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Trail signage on sanctioned trails

Nov. 16, 2020, 4:13 p.m.
Posts: 108
Joined: Oct. 17, 2012

I know this is going to stir it up, but why is there no clear signage on trails saying "MTB only" or "hiking only" on specific trails? is this something the NSMBA has considered? it seems to work fine in other regions.

It just seems dangerous on fast committed trails where you come around a corner and there is a little dog or a 2 year old toddler and you have to slam on the brakes.

Nov. 16, 2020, 4:53 p.m.
Posts: 723
Joined: March 15, 2013

What trail are you referring to? 

Sure not everything is signed but there are definitely quite a few.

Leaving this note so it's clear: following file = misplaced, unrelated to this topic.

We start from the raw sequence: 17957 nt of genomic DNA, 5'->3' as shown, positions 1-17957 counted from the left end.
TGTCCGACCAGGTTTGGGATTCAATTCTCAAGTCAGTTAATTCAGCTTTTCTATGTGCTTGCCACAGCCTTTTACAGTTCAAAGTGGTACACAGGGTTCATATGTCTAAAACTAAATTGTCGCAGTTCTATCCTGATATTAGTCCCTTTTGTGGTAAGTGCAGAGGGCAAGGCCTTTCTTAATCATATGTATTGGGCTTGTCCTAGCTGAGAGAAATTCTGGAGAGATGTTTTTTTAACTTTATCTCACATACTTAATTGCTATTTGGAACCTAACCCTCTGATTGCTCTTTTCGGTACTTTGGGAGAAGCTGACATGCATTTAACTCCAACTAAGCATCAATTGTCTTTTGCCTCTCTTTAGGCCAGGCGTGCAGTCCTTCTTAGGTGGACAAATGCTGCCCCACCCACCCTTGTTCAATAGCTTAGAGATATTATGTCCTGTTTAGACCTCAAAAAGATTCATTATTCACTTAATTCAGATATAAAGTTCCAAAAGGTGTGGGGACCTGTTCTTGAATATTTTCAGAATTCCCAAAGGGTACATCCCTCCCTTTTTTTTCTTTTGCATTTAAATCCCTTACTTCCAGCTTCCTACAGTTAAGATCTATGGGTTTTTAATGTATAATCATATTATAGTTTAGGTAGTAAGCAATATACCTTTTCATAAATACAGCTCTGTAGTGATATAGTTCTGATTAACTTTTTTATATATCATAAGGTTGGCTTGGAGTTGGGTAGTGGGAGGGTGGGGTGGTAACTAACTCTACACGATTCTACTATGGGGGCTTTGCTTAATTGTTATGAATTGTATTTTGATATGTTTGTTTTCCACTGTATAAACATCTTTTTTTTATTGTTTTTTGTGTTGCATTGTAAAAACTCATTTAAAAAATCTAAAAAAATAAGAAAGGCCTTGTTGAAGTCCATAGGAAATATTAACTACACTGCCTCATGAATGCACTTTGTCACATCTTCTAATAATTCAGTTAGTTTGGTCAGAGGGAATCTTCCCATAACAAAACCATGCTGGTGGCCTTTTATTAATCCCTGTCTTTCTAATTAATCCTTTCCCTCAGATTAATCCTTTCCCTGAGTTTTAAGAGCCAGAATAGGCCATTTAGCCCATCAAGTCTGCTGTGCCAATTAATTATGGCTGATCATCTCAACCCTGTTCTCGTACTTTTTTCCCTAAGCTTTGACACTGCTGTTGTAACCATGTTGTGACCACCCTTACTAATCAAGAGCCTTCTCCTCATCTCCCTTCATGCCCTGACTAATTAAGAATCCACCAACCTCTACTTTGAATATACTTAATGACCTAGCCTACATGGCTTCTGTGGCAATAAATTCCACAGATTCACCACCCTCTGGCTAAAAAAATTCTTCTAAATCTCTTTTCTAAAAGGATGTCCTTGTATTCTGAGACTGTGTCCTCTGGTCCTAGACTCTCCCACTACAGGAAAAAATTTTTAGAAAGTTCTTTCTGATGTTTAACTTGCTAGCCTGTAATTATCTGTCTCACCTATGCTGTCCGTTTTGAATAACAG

Nov. 16, 2020, 6 p.m.
Posts: 941
Joined: Nov. 6, 2006

Posted by: seanluge

It just seems dangerous on fast committed trails where you come around a corner and there is a little dog or a 2 year old toddler and you have to slam on the brakes.

Welcome to COVID-19. I think hiking has become the most popular family activity right now. If it’s not raining they’ll be out.

Nov. 16, 2020, 6:02 p.m.
Posts: 108
Joined: Oct. 17, 2012

Corkscrew, Pingu, JD, Severed, Boogieman/Nights. Maybe I'm visually impaired and never noticed the signs?

Nov. 16, 2020, 6:30 p.m.
Posts: 350
Joined: Aug. 10, 2012

Posted by: FLATCH

Posted by: seanluge

Welcome to COVID-19. I think hiking has become the most popular family activity right now. If it’s not raining they’ll be out.

Pretty much...but so has family mountain biking (same deal re: rain). If you haven't noticed, it's pretty damned busy between Mtn Hwy parking lot and Bobsled. ..and the summer was so busy, riding up Griffin and KOS  was like being a salmon swimming upstream with all the families riding down. That's fine....they should be out enjoying the trails...on bike or on foot. It's a new world. We just have to adjust.